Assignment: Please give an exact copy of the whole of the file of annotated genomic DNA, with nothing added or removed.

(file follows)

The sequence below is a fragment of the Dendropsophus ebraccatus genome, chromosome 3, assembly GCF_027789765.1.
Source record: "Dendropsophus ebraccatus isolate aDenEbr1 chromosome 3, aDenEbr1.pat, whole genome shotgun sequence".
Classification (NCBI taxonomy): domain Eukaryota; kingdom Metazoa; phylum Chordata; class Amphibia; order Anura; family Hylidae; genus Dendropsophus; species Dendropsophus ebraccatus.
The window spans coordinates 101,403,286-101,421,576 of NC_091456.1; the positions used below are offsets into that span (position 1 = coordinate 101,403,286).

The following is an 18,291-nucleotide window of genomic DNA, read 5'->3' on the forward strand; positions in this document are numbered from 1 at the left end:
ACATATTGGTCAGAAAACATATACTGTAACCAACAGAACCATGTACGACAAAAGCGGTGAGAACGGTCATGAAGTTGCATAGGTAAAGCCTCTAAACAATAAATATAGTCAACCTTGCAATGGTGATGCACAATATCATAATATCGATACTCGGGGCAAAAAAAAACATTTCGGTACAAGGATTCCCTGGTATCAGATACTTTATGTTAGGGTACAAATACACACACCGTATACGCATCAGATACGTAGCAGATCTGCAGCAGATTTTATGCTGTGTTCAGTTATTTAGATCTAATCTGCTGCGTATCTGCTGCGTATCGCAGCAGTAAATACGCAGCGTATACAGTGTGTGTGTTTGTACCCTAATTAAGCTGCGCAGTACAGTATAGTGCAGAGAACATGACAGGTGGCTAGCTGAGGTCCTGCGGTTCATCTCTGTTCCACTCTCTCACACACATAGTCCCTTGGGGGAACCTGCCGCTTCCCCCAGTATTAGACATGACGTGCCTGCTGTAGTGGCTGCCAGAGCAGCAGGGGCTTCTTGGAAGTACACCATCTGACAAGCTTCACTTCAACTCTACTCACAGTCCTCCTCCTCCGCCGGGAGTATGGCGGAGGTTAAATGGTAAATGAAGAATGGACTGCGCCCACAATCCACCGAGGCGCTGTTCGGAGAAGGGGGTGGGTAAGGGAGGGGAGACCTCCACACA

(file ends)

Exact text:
The sequence below is a fragment of the Dendropsophus ebraccatus genome, chromosome 3, assembly GCF_027789765.1.
Source record: "Dendropsophus ebraccatus isolate aDenEbr1 chromosome 3, aDenEbr1.pat, whole genome shotgun sequence".
Classification (NCBI taxonomy): domain Eukaryota; kingdom Metazoa; phylum Chordata; class Amphibia; order Anura; family Hylidae; genus Dendropsophus; species Dendropsophus ebraccatus.
The window spans coordinates 101,403,286-101,421,576 of NC_091456.1; the positions used below are offsets into that span (position 1 = coordinate 101,403,286).

The following is an 18,291-nucleotide window of genomic DNA, read 5'->3' on the forward strand; positions in this document are numbered from 1 at the left end:
ACATATTGGTCAGAAAACATATACTGTAACCAACAGAACCATGTACGACAAAAGCGGTGAGAACGGTCATGAAGTTGCATAGGTAAAGCCTCTAAACAATAAATATAGTCAACCTTGCAATGGTGATGCACAATATCATAATATCGATACTCGGGGCAAAAAAAAACATTTCGGTACAAGGATTCCCTGGTATCAGATACTTTATGTTAGGGTACAAATACACACACCGTATACGCATCAGATACGTAGCAGATCTGCAGCAGATTTTATGCTGTGTTCAGTTATTTAGATCTAATCTGCTGCGTATCTGCTGCGTATCGCAGCAGTAAATACGCAGCGTATACAGTGTGTGTGTTTGTACCCTAATTAAGCTGCGCAGTACAGTATAGTGCAGAGAACATGACAGGTGGCTAGCTGAGGTCCTGCGGTTCATCTCTGTTCCACTCTCTCACACACATAGTCCCTTGGGGGAACCTGCCGCTTCCCCCAGTATTAGACATGACGTGCCTGCTGTAGTGGCTGCCAGAGCAGCAGGGGCTTCTTGGAAGTACACCATCTGACAAGCTTCACTTCAACTCTACTCACAGTCCTCCTCCTCCGCCGGGAGTATGGCGGAGGTTAAATGGTAAATGAAGAATGGACTGCGCCCACAATCCACCGAGGCGCTGTTCGGAGAAGGGGGTGGGTAAGGGAGGGGAGACCTCCACACA